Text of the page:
My time in Vienna seemed very transitional; arriving there awkwardly early in the morning from a night train, I had to wait to be checked into my hostel. The train ride was nice but I was still exhausted. There was a huge marathon in the city as well, so in addition to the bad weather, I wasn’t really getting the most out of the place. I quickly got the vibe that Austrians are not the friendliest of people, at least in comparison to the Irish, Germans, and Swiss. In Germany (and somewhat in Spain as well), the locals can quickly figure out you’re a traveller. Even if you’re trying to use some bits and phrases in their native tongue, they’re not very patient as you mispronounce everything. But they don’t really hold it against you that your accent sucks. They just switch to English and roll their eyes. Austrians, on the other hand, came across as disgusted or annoyed by my presence as a foreigner (probably because I scream “American”). I didn’t really say much to anyone while there, yet somehow I felt pretty unwelcome. Despite there being a marathon, I felt like I was the first foreigner they laid eyes on…or maybe the locals were just annoyed at the large crowds for the race. In any case, the best part of Austria was finding an Irishman in my hostel. I heard his accent, introduced myself as a student from Galway, and we then proceeded to go a bar and grab a few pints. I’d like to give Austria another chance because I had some high expectations before getting there. The true colors of a city are most evident when you are visiting between the touristic seasons. It’s the early part of spring in some places more so than others, but Vienna was definitely not beyond its winter.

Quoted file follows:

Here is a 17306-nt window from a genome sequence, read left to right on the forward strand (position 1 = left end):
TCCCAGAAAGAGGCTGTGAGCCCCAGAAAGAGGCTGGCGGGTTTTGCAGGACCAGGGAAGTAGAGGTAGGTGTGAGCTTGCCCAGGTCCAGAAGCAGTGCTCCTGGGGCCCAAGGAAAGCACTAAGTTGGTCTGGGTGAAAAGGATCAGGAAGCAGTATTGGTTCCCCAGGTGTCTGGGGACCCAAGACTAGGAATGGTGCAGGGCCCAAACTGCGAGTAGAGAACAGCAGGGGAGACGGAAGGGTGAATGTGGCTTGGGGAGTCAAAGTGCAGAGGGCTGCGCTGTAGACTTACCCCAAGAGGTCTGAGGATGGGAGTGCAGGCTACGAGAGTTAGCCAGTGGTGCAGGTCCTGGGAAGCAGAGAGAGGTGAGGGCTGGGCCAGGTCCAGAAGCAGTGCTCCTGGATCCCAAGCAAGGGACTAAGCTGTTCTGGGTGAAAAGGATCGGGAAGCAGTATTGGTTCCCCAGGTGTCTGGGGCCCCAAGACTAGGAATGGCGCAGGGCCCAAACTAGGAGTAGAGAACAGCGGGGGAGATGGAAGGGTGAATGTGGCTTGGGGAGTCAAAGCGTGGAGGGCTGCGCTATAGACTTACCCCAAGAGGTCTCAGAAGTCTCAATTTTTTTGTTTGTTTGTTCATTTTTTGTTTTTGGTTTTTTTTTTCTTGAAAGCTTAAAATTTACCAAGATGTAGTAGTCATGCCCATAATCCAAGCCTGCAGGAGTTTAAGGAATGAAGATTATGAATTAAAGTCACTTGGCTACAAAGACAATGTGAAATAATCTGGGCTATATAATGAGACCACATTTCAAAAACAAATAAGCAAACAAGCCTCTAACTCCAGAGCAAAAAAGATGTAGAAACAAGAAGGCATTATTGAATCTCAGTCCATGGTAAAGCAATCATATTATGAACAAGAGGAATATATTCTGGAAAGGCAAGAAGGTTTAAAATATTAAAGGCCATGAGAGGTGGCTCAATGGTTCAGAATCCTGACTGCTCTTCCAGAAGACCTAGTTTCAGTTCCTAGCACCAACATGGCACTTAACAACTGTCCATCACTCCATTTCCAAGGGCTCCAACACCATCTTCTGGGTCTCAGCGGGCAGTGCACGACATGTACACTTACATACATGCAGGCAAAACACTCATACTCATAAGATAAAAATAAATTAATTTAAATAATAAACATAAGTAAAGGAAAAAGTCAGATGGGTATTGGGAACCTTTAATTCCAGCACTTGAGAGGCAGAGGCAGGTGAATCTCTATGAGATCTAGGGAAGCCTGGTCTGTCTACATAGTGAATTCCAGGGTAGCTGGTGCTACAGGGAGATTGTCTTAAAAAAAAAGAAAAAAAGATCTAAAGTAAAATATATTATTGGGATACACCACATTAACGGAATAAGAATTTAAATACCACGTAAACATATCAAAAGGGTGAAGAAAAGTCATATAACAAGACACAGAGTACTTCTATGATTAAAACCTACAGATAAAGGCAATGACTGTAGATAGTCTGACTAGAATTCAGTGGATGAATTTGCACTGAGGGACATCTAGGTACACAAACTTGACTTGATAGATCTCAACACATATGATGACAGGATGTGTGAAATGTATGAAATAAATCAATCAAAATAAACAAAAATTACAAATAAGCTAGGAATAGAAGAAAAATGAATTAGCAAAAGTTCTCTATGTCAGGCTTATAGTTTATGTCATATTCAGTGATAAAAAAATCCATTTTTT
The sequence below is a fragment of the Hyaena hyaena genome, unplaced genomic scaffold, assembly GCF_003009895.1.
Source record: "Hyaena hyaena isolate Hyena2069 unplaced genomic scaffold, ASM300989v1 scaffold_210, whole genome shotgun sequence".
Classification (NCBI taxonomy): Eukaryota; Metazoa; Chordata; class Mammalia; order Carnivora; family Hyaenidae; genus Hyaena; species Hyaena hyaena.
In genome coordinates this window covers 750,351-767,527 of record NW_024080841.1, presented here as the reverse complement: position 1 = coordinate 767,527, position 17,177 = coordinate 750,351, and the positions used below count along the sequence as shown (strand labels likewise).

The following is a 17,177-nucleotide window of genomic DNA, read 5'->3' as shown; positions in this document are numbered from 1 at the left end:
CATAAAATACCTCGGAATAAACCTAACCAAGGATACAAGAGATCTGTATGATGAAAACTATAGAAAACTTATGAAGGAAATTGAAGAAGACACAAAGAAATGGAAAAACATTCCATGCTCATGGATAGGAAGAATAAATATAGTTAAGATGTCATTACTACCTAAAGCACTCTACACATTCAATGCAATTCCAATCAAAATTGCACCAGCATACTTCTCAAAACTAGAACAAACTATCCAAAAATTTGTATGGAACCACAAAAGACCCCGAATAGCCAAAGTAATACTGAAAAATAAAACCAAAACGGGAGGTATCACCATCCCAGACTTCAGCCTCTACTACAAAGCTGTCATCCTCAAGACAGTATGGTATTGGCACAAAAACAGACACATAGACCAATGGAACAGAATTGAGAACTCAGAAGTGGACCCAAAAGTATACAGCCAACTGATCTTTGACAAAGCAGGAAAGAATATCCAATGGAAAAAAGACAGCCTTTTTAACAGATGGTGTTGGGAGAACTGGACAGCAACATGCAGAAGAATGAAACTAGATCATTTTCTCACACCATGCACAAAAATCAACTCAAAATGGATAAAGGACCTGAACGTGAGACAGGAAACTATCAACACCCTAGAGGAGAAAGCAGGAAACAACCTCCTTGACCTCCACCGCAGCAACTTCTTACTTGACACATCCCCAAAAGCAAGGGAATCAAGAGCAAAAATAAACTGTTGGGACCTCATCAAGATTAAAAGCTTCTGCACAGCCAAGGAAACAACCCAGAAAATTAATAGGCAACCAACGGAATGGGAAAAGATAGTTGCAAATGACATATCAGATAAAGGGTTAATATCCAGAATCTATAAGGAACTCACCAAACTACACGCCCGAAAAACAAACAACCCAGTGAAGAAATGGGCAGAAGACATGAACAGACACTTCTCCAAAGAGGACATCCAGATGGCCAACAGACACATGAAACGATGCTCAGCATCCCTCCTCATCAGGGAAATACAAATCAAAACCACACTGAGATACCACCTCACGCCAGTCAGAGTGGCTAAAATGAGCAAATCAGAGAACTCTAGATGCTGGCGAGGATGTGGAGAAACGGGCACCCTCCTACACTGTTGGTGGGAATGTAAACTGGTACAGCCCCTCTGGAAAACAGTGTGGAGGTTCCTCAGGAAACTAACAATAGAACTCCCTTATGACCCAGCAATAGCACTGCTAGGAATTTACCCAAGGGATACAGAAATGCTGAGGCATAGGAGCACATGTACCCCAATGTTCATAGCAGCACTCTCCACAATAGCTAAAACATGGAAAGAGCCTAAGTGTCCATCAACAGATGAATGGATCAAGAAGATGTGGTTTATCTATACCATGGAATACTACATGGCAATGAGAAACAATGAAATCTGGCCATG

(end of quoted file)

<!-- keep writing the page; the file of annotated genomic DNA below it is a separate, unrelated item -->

I went for a hike outside the city in the hopes of getting some good shots of the skyline. The weather was overcast but I went ahead with no jacket (oops). I enjoyed the easy incline but the view was hazy, to no surprise, and the clouds were rolling in quickly overhead. I walked back down, past the numerous bus stops that take you up this hill for sight seeing. Then it poured. Still, it’s nice to be able to ride public transportation and get away with not paying. Dishonest yes, but no one else seemed to pay for the metro.
I went to the Albertina Museum, and that made the city as a whole, worth I visiting. I really can’t stand Picasso’s work, especially when Monet is in the next gallery. A lot of the pieces on display had me reflecting on what it means to create art. The process, the studying, the critiquing–all of it seemed familiar to me even though my medium is different.
I’d just like to reflect what photography has unfortunately become, in contrast to these artistic legends I was reading about in the museum.
It cracks me up that people go into museums with hefty DSLRs to take pictures of pictures…what do they after they take them? Process a RAW file and do touch ups on a masterpiece? I can understand taking a photo of something that might catch your attention and you want to send it to someone or use it as a phone background or something. But you could easily just type in the photo’s name and most likely find the artist’s work online. It was just silly to have to wait in this procession of people focusing their lenses to get the perfect shot of a still image. (ie why do you have a DSLR in the first place?!)